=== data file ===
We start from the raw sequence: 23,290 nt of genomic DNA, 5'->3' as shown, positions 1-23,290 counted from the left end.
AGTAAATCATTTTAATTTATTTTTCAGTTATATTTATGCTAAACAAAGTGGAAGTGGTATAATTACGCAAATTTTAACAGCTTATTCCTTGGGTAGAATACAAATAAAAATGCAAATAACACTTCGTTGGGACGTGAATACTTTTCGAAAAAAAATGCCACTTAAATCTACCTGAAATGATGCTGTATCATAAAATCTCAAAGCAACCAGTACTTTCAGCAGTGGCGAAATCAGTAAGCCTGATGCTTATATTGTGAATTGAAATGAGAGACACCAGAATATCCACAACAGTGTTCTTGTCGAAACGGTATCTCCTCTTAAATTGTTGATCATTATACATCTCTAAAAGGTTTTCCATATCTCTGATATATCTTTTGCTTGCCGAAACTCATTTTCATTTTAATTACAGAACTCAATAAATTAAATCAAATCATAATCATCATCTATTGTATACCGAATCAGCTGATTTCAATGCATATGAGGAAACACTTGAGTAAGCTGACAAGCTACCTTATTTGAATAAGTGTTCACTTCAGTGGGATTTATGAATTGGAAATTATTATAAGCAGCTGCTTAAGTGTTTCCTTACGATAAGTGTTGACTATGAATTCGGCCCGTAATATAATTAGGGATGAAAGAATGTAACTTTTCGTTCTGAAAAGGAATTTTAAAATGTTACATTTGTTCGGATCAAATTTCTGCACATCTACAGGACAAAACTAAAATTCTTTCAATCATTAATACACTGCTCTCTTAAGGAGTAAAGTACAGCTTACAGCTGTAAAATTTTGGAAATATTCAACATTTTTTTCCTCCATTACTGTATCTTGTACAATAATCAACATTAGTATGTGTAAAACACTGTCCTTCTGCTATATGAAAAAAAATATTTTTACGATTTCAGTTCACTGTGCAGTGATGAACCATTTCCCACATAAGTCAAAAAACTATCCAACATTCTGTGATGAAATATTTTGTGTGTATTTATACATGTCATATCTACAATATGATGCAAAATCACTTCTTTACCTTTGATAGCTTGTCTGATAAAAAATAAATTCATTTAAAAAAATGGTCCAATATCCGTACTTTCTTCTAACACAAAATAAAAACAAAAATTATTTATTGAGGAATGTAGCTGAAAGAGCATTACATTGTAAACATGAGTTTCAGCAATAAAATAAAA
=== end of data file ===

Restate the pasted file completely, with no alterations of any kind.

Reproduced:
We start from the raw sequence: 23,290 nt of genomic DNA, 5'->3' as shown, positions 1-23,290 counted from the left end.
AGTAAATCATTTTAATTTATTTTTCAGTTATATTTATGCTAAACAAAGTGGAAGTGGTATAATTACGCAAATTTTAACAGCTTATTCCTTGGGTAGAATACAAATAAAAATGCAAATAACACTTCGTTGGGACGTGAATACTTTTCGAAAAAAAATGCCACTTAAATCTACCTGAAATGATGCTGTATCATAAAATCTCAAAGCAACCAGTACTTTCAGCAGTGGCGAAATCAGTAAGCCTGATGCTTATATTGTGAATTGAAATGAGAGACACCAGAATATCCACAACAGTGTTCTTGTCGAAACGGTATCTCCTCTTAAATTGTTGATCATTATACATCTCTAAAAGGTTTTCCATATCTCTGATATATCTTTTGCTTGCCGAAACTCATTTTCATTTTAATTACAGAACTCAATAAATTAAATCAAATCATAATCATCATCTATTGTATACCGAATCAGCTGATTTCAATGCATATGAGGAAACACTTGAGTAAGCTGACAAGCTACCTTATTTGAATAAGTGTTCACTTCAGTGGGATTTATGAATTGGAAATTATTATAAGCAGCTGCTTAAGTGTTTCCTTACGATAAGTGTTGACTATGAATTCGGCCCGTAATATAATTAGGGATGAAAGAATGTAACTTTTCGTTCTGAAAAGGAATTTTAAAATGTTACATTTGTTCGGATCAAATTTCTGCACATCTACAGGACAAAACTAAAATTCTTTCAATCATTAATACACTGCTCTCTTAAGGAGTAAAGTACAGCTTACAGCTGTAAAATTTTGGAAATATTCAACATTTTTTTCCTCCATTACTGTATCTTGTACAATAATCAACATTAGTATGTGTAAAACACTGTCCTTCTGCTATATGAAAAAAAATATTTTTACGATTTCAGTTCACTGTGCAGTGATGAACCATTTCCCACATAAGTCAAAAAACTATCCAACATTCTGTGATGAAATATTTTGTGTGTATTTATACATGTCATATCTACAATATGATGCAAAATCACTTCTTTACCTTTGATAGCTTGTCTGATAAAAAATAAATTCATTTAAAAAAATGGTCCAATATCCGTACTTTCTTCTAACACAAAATAAAAACAAAAATTATTTATTGAGGAATGTAGCTGAAAGAGCATTACATTGTAAACATGAGTTTCAGCAATAAAATAAAA